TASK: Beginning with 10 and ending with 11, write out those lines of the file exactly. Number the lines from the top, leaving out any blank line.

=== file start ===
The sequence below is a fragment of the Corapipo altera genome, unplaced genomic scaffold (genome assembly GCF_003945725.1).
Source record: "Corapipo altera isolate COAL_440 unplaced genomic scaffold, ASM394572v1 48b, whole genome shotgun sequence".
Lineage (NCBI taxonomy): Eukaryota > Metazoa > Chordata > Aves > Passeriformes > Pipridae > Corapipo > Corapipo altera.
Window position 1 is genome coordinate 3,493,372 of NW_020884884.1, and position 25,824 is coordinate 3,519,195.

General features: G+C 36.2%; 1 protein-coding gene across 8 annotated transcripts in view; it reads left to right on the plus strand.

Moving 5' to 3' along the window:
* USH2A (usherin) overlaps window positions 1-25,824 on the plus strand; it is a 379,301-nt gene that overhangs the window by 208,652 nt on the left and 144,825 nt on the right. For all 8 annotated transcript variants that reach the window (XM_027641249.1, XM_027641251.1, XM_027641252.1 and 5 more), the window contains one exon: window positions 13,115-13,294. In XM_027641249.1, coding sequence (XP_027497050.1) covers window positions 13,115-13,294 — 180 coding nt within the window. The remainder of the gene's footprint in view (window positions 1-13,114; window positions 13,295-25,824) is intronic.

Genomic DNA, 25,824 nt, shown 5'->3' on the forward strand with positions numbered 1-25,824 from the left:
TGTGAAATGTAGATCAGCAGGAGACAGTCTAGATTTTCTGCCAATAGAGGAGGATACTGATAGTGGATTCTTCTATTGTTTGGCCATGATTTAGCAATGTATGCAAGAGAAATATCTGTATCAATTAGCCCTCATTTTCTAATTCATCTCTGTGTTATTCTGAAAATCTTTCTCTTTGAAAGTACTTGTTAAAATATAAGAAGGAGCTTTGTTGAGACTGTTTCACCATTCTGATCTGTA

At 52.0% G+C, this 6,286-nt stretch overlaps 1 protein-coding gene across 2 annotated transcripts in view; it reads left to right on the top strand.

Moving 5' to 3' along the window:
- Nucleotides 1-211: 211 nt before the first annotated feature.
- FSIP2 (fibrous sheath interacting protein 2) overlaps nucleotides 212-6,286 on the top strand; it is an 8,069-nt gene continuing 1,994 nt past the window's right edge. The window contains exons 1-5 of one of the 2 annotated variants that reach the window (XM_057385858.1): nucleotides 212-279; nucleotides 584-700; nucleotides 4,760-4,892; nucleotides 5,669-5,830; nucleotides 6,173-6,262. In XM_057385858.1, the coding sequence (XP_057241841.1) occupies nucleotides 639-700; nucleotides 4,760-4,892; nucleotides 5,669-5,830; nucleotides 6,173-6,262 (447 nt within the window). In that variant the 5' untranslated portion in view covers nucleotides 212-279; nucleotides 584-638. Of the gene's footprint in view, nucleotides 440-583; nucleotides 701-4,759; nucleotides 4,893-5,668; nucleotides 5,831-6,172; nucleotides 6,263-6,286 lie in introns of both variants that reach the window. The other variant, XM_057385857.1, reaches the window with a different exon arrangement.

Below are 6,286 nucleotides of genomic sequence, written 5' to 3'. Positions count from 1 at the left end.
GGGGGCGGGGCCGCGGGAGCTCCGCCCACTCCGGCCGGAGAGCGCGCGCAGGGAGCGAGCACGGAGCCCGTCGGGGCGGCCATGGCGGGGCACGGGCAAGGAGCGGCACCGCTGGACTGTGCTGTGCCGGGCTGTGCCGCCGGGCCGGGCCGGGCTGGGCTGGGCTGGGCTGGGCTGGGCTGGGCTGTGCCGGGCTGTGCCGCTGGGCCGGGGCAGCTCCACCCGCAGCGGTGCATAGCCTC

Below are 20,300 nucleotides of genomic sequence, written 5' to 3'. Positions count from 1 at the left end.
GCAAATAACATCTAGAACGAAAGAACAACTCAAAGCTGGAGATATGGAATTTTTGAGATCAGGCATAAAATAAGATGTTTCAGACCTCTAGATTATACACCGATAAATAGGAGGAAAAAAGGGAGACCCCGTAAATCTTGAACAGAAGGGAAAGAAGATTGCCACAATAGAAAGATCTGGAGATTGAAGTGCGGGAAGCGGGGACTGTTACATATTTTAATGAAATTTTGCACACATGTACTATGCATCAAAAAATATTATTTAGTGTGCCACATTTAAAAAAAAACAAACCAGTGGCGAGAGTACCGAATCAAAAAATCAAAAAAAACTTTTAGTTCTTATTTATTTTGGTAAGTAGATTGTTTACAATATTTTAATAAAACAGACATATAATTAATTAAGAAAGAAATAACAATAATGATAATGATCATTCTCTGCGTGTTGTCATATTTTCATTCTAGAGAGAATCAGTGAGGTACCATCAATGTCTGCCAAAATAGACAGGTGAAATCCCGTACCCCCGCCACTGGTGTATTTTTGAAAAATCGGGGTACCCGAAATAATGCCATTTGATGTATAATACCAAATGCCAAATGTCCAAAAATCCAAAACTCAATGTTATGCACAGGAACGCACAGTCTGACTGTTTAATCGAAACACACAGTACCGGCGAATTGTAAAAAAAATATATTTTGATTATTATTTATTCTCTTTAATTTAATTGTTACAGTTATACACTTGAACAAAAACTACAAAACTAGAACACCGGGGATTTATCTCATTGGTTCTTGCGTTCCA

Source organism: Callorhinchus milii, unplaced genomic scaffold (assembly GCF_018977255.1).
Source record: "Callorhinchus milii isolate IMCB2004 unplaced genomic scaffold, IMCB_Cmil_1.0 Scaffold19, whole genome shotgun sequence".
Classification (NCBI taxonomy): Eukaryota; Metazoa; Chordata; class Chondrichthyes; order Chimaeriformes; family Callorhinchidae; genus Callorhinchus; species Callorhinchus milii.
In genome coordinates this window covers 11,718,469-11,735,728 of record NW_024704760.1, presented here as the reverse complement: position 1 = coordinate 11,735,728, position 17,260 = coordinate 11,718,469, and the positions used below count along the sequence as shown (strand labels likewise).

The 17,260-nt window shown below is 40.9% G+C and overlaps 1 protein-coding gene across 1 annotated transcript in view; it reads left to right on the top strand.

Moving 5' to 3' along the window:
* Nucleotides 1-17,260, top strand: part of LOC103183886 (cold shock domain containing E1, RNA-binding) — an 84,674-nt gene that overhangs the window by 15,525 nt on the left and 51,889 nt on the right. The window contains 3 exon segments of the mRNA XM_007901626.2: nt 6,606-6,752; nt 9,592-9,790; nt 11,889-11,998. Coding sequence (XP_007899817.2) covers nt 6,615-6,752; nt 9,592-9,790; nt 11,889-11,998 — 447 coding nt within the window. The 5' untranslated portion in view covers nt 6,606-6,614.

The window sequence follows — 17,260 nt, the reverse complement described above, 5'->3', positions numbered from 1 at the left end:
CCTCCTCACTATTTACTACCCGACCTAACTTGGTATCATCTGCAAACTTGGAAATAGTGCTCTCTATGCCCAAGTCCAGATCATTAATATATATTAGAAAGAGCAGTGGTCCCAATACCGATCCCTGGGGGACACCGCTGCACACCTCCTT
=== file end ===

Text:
At 52.0% G+C, this 6,286-nt stretch overlaps 1 protein-coding gene across 2 annotated transcripts in view; it reads left to right on the top strand.

Moving 5' to 3' along the window: